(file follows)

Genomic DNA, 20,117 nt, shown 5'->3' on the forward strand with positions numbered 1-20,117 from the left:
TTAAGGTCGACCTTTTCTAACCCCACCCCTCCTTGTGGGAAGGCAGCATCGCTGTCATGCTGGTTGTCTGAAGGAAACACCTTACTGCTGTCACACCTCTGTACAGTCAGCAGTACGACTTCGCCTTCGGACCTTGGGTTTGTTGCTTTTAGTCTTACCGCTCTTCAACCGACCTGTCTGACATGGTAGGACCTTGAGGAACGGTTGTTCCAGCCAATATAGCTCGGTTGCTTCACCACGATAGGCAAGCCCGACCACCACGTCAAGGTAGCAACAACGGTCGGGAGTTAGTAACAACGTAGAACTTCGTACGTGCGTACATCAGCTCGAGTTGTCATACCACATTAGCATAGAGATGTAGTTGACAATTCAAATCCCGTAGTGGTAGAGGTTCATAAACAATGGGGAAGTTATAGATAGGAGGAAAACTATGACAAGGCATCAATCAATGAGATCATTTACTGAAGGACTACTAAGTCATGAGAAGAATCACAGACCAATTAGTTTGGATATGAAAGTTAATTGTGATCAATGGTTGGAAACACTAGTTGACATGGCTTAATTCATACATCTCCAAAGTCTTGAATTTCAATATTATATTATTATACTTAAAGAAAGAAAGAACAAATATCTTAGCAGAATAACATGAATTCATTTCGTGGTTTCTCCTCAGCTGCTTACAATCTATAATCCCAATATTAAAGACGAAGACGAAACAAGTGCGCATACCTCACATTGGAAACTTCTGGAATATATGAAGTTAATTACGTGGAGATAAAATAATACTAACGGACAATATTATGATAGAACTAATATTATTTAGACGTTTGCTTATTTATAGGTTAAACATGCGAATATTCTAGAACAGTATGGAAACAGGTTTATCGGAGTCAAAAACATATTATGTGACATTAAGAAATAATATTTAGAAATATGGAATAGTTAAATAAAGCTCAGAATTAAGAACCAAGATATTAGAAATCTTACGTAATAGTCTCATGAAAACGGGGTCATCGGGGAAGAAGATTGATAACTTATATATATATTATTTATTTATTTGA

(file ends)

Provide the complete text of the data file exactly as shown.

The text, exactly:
Genomic DNA, 20,117 nt, shown 5'->3' on the forward strand with positions numbered 1-20,117 from the left:
TTAAGGTCGACCTTTTCTAACCCCACCCCTCCTTGTGGGAAGGCAGCATCGCTGTCATGCTGGTTGTCTGAAGGAAACACCTTACTGCTGTCACACCTCTGTACAGTCAGCAGTACGACTTCGCCTTCGGACCTTGGGTTTGTTGCTTTTAGTCTTACCGCTCTTCAACCGACCTGTCTGACATGGTAGGACCTTGAGGAACGGTTGTTCCAGCCAATATAGCTCGGTTGCTTCACCACGATAGGCAAGCCCGACCACCACGTCAAGGTAGCAACAACGGTCGGGAGTTAGTAACAACGTAGAACTTCGTACGTGCGTACATCAGCTCGAGTTGTCATACCACATTAGCATAGAGATGTAGTTGACAATTCAAATCCCGTAGTGGTAGAGGTTCATAAACAATGGGGAAGTTATAGATAGGAGGAAAACTATGACAAGGCATCAATCAATGAGATCATTTACTGAAGGACTACTAAGTCATGAGAAGAATCACAGACCAATTAGTTTGGATATGAAAGTTAATTGTGATCAATGGTTGGAAACACTAGTTGACATGGCTTAATTCATACATCTCCAAAGTCTTGAATTTCAATATTATATTATTATACTTAAAGAAAGAAAGAACAAATATCTTAGCAGAATAACATGAATTCATTTCGTGGTTTCTCCTCAGCTGCTTACAATCTATAATCCCAATATTAAAGACGAAGACGAAACAAGTGCGCATACCTCACATTGGAAACTTCTGGAATATATGAAGTTAATTACGTGGAGATAAAATAATACTAACGGACAATATTATGATAGAACTAATATTATTTAGACGTTTGCTTATTTATAGGTTAAACATGCGAATATTCTAGAACAGTATGGAAACAGGTTTATCGGAGTCAAAAACATATTATGTGACATTAAGAAATAATATTTAGAAATATGGAATAGTTAAATAAAGCTCAGAATTAAGAACCAAGATATTAGAAATCTTACGTAATAGTCTCATGAAAACGGGGTCATCGGGGAAGAAGATTGATAACTTATATATATATTATTTATTTATTTGA